To achieve this, ACF initiated monthly roundtable discussions as a way to incorporate all participants. Seating everyone in a circle encouraged consensus building while ensuring that everyone at the roundtable had an opportunity to contribute. If, however, the group failed to reach a consensus on a particular topic, the group would have a simple vote where members could either show approval with a thumbs-up, express concern or ambivalence with a sideways thumb, or express disapproval with a thumbs-down. If anyone voted against a motion, the group continued discussions on the topic until everyone at the roundtable either reached a consensus or at least voted with a sideways thumb. Eventually these community roundtables evolved into four self-selected action teams focused on the four high-level goals of CCI. Each action team had three community co-chairs and followed the same roundtable meeting and voting structure.

Share Discretion

Share discretion refers to the allocation of decision-making authority according to area of expertise. Assigning authority based on partners’ sector- or issue-specific knowledge allows the collaboration to benefit from the unique expertise of each partner and gives each partner a distinct stake in the collaboration.

ACF leaders like Tamara and John facilitated early CCI roundtable discussions by both introducing and concluding each meeting. But when the larger community roundtable divided into action teams, each action team appointed three members of the community as co-chairs to lead each month’s discussion. Thus, ACF allocated decision-making authority and implementation to members of the community with issue-specific expertise. CCI participants also voluntarily chose which area of the initiative they wanted to focus on and therefore which action team they wanted to participate in. This ensured that everyone with a sector-specific stake in the planning process, like a local business with an interest in finding career-ready employees, had a distinct voice in the action team’s final outcome.

The Intersector Result

The Aspen Community Foundation, through charitable contributions to nonprofits and community engagement throughout the region, has already started building a brighter future for the 22,000 youths aged 0-18 living in the Aspen to Parachute region. Now with CCI, ACF continues to fill educational gaps in the region through their direct pursuit of CCI’s goals. Early CCI projects include:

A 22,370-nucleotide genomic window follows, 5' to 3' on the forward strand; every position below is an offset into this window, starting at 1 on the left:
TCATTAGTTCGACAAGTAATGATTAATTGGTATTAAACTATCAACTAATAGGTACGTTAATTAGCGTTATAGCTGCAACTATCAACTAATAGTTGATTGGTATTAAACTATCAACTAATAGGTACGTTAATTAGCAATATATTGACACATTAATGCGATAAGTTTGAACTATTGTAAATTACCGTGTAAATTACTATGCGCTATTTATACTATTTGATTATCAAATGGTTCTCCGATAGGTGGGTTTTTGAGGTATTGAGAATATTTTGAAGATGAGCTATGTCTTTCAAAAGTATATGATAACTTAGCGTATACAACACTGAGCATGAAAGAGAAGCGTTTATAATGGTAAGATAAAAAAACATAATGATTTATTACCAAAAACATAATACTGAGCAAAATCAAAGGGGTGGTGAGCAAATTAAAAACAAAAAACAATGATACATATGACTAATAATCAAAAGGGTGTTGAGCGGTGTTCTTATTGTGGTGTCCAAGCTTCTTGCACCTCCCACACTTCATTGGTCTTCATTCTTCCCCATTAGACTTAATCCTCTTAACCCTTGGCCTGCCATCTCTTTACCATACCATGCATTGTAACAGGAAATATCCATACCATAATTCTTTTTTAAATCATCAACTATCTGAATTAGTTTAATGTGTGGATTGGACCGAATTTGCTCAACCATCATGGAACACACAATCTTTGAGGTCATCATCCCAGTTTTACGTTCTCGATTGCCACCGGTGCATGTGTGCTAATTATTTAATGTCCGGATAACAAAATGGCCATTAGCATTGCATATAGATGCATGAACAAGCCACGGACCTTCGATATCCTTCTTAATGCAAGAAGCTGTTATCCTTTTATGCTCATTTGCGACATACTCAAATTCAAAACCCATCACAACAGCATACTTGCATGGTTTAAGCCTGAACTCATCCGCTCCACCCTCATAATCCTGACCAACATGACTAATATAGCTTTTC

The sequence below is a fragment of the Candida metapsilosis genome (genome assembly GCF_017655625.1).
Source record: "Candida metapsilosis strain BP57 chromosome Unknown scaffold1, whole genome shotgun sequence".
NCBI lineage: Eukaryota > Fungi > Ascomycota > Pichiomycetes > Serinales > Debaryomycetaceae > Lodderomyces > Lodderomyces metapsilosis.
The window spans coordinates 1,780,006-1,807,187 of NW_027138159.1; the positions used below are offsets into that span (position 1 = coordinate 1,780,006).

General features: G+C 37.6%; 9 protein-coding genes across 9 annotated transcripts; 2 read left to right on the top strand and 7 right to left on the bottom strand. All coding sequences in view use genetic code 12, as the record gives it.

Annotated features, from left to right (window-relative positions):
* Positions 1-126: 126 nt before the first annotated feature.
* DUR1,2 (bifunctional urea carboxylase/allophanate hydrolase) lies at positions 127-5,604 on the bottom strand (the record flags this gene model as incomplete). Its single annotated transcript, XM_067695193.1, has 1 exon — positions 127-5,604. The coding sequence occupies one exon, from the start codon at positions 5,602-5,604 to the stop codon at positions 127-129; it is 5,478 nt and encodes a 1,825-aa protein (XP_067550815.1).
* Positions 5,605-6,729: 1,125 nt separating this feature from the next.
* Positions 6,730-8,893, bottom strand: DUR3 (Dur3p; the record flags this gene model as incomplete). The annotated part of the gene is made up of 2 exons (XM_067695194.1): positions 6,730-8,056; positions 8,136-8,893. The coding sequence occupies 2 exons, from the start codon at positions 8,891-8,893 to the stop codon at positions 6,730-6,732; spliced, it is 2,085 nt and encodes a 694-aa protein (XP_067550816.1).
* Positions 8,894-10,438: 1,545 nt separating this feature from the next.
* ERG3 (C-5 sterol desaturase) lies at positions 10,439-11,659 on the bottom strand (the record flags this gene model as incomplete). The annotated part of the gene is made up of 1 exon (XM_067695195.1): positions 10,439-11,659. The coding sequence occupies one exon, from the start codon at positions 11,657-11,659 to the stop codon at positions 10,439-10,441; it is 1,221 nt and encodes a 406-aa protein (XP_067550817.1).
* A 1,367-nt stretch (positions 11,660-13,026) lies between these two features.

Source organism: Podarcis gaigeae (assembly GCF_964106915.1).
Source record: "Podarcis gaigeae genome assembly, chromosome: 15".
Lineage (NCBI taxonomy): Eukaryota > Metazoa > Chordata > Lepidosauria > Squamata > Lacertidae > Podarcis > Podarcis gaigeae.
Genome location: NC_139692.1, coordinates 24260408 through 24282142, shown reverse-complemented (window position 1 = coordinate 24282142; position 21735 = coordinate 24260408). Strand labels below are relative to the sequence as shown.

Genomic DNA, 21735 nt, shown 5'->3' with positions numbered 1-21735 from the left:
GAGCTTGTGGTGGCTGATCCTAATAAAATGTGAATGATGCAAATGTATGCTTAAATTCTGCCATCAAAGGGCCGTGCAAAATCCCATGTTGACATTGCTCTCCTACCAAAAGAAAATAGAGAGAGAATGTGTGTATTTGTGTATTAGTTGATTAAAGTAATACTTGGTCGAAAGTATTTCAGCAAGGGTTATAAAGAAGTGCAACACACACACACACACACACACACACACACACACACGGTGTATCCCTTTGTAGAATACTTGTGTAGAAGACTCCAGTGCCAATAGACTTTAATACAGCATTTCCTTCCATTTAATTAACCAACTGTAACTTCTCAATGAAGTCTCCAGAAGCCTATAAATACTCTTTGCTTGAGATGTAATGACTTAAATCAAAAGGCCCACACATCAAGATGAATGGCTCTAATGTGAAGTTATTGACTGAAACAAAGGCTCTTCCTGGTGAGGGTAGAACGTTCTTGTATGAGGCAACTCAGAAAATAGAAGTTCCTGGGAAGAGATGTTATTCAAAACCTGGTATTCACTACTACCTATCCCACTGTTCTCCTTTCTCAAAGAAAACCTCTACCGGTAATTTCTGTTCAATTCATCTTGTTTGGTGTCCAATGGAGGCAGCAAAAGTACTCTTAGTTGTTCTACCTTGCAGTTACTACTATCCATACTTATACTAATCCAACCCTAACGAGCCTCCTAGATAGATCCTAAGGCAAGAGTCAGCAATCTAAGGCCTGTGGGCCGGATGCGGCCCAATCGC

• Creating “Enrichment Wednesdays” in the Roaring Fork School District to engage students with the community and expand their access to tutoring, community enrichment programs, sports and outdoor activities, mentoring programs and career counseling with local business professionals.
  • Contracting with CiviCore to link community resources through an Internet platform for use in connecting schools, organizations, students and families.
  • Creating a monthlong “Boost Camp,” or academically focused summer camp for children ages 6–10 in Rifle to provide on-going learning opportunities for children who would otherwise not be able to participate in a structured summer program.
  • Partnering with Basalt High School to provide a college counseling program to high school students.
  • Promoting early-childhood development with two mobile preschool classrooms serving low-income children ages 3–5 in Rifle and New Castle who would otherwise not be able to participate in an early education program. Staffed with two licensed bilingual teachers, the buses travel to multiple neighborhoods twice each week for two hours at a time. Moreover, the buses are equipped with Raising A Reader book bags and include monthly parent meetings to help parents develop stronger parenting skills. 

Read The Intersector Project’s full case study on the Aspen Community Foundation’s CCI collaboration here. Case studies on the other collaborations mentioned in this article, can be accessed in full online.

Author: The Intersector Project is a 501(c)(3) nonprofit organization that seeks to empower practitioners in the business, government and nonprofit sectors to collaborate to solve problems that cannot be solved by one sector alone. 

1 Star2 Stars3 Stars4 Stars5 Stars (No Ratings Yet)

Leave a Reply

Your email address will not be published. Required fields are marked *